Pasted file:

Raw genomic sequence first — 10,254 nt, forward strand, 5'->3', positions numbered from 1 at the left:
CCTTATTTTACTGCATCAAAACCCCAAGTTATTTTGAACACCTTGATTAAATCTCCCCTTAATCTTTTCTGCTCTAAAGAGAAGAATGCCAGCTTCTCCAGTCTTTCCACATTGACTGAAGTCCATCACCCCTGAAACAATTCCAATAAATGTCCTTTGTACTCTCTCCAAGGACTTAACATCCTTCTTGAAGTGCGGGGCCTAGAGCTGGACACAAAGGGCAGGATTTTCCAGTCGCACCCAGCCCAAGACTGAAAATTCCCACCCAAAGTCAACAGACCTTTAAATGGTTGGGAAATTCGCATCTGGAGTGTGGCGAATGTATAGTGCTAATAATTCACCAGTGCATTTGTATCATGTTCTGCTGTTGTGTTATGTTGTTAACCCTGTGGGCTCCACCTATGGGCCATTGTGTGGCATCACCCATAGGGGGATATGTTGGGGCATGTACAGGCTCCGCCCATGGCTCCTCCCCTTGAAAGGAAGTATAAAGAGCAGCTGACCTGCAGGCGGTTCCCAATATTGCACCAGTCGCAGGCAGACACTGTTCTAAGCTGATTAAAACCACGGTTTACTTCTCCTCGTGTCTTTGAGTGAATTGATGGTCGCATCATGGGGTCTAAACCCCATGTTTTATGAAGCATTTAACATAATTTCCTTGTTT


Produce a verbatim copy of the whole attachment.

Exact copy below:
Raw genomic sequence first — 10,254 nt, forward strand, 5'->3', positions numbered from 1 at the left:
CCTTATTTTACTGCATCAAAACCCCAAGTTATTTTGAACACCTTGATTAAATCTCCCCTTAATCTTTTCTGCTCTAAAGAGAAGAATGCCAGCTTCTCCAGTCTTTCCACATTGACTGAAGTCCATCACCCCTGAAACAATTCCAATAAATGTCCTTTGTACTCTCTCCAAGGACTTAACATCCTTCTTGAAGTGCGGGGCCTAGAGCTGGACACAAAGGGCAGGATTTTCCAGTCGCACCCAGCCCAAGACTGAAAATTCCCACCCAAAGTCAACAGACCTTTAAATGGTTGGGAAATTCGCATCTGGAGTGTGGCGAATGTATAGTGCTAATAATTCACCAGTGCATTTGTATCATGTTCTGCTGTTGTGTTATGTTGTTAACCCTGTGGGCTCCACCTATGGGCCATTGTGTGGCATCACCCATAGGGGGATATGTTGGGGCATGTACAGGCTCCGCCCATGGCTCCTCCCCTTGAAAGGAAGTATAAAGAGCAGCTGACCTGCAGGCGGTTCCCAATATTGCACCAGTCGCAGGCAGACACTGTTCTAAGCTGATTAAAACCACGGTTTACTTCTCCTCGTGTCTTTGAGTGAATTGATGGTCGCATCATGGGGTCTAAACCCCATGTTTTATGAAGCATTTAACATAATTTCCTTGTTT